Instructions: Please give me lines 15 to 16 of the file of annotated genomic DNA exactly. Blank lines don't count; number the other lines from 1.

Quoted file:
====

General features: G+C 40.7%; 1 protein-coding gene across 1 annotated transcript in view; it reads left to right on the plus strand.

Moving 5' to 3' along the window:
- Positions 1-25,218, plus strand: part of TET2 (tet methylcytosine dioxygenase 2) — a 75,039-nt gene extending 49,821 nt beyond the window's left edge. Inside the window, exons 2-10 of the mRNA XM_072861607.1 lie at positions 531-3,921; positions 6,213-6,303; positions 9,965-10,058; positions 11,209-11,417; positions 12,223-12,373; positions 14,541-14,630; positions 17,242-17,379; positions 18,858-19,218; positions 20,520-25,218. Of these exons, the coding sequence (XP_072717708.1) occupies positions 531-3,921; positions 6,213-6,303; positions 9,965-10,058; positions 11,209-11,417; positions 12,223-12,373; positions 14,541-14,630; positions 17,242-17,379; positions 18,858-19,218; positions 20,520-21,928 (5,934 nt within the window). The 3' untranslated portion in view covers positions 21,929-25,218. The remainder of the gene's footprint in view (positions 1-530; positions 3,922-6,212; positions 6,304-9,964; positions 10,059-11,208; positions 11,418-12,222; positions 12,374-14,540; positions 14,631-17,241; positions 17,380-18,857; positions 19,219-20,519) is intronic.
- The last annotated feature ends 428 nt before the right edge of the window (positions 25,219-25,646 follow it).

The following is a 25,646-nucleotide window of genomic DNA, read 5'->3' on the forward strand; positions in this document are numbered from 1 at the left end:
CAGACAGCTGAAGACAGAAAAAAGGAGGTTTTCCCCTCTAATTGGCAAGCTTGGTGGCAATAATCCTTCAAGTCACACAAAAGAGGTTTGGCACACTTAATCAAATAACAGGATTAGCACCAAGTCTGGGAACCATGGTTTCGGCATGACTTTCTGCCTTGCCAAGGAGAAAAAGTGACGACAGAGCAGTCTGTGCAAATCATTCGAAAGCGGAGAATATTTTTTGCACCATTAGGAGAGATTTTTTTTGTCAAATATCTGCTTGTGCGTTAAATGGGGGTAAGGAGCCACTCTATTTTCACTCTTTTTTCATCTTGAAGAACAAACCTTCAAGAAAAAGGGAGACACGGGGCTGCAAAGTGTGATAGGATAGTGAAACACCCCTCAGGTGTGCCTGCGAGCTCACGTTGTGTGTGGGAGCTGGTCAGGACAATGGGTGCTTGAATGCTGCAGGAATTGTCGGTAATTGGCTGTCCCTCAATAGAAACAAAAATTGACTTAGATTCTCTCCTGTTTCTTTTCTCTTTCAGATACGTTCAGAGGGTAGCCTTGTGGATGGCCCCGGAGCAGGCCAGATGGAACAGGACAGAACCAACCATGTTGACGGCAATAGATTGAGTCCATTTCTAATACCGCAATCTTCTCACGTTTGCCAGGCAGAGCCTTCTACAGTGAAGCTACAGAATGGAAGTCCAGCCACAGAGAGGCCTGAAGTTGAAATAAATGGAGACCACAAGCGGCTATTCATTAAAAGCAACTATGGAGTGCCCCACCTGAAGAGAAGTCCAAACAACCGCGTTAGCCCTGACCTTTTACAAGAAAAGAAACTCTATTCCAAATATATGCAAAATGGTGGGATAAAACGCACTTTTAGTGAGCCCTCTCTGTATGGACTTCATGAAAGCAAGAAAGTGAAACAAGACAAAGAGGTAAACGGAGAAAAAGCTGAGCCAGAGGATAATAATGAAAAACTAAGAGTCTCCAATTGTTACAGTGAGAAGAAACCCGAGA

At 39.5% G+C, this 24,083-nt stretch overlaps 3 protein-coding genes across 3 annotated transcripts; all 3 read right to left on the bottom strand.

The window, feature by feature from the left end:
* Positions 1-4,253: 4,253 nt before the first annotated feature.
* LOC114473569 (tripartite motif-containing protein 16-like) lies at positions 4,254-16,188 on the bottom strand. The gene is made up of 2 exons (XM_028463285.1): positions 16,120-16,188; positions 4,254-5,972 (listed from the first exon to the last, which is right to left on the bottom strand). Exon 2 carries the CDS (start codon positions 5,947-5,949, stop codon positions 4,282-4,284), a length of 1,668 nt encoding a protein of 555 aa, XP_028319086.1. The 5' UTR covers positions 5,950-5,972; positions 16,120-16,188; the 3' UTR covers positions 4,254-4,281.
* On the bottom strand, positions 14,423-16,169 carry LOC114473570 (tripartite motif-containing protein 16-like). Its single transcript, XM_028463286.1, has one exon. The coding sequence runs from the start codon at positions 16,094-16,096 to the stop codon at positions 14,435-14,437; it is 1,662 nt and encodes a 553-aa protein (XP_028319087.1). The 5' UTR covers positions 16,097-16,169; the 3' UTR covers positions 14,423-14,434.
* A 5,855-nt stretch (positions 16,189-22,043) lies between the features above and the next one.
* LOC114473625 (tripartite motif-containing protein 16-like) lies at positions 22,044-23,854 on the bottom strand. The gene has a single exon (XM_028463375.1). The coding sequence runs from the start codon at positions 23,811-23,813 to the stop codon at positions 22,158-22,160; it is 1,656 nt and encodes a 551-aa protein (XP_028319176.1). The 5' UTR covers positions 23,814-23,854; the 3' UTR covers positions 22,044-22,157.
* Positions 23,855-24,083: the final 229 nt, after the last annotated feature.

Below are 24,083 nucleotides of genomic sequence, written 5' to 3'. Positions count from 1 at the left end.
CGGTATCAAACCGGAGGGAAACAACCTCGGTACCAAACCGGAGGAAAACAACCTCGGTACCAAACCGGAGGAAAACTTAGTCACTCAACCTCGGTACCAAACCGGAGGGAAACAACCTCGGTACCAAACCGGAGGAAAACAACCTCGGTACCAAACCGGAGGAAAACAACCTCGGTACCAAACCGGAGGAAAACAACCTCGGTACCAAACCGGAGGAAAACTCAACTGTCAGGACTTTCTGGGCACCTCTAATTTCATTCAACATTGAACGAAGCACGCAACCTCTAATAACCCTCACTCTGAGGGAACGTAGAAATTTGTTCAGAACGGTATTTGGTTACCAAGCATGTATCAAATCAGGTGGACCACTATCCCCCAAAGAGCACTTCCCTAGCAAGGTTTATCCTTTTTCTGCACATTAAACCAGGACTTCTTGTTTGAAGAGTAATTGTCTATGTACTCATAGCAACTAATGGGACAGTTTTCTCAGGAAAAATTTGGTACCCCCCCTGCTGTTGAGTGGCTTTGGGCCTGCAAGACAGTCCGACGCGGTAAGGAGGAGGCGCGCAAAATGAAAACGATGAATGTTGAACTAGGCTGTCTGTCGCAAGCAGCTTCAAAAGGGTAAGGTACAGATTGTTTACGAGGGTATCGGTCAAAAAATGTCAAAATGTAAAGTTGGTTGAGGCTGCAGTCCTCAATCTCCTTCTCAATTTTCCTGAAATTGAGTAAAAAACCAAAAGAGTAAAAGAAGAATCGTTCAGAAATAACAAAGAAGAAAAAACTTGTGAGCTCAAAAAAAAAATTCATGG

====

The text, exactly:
Below are 24,083 nucleotides of genomic sequence, written 5' to 3'. Positions count from 1 at the left end.
CGGTATCAAACCGGAGGGAAACAACCTCGGTACCAAACCGGAGGAAAACAACCTCGGTACCAAACCGGAGGAAAACTTAGTCACTCAACCTCGGTACCAAACCGGAGGGAAACAACCTCGGTACCAAACCGGAGGAAAACAACCTCGGTACCAAACCGGAGGAAAACAACCTCGGTACCAAACCGGAGGAAAACAACCTCGGTACCAAACCGGAGGAAAACTCAACTGTCAGGACTTTCTGGGCACCTCTAATTTCATTCAACATTGAACGAAGCACGCAACCTCTAATAACCCTCACTCTGAGGGAACGTAGAAATTTGTTCAGAACGGTATTTGGTTACCAAGCATGTATCAAATCAGGTGGACCACTATCCCCCAAAGAGCACTTCCCTAGCAAGGTTTATCCTTTTTCTGCACATTAAACCAGGACTTCTTGTTTGAAGAGTAATTGTCTATGTACTCATAGCAACTAATGGGACAGTTTTCTCAGGAAAAATTTGGTACCCCCCCTGCTGTTGAGTGGCTTTGGGCCTGCAAGACAGTCCGACGCGGTAAGGAGGAGGCGCGCAAAATGAAAACGATGAATGTTGAACTAGGCTGTCTGTCGCAAGCAGCTTCAAAAGGGTAAGGTACAGATTGTTTACGAGGGTATCGGTCAAAAAATGTCAAAATGTAAAGTTGGTTGAGGCTGCAGTCCTCAATCTCCTTCTCAATTTTCCTGAAATTGAGTAAAAAACCAAAAGAGTAAAAGAAGAATCGTTCAGAAATAACAAAGAAGAAAAAACTTGTGAGCTCAAAAAAAAAATTCATGG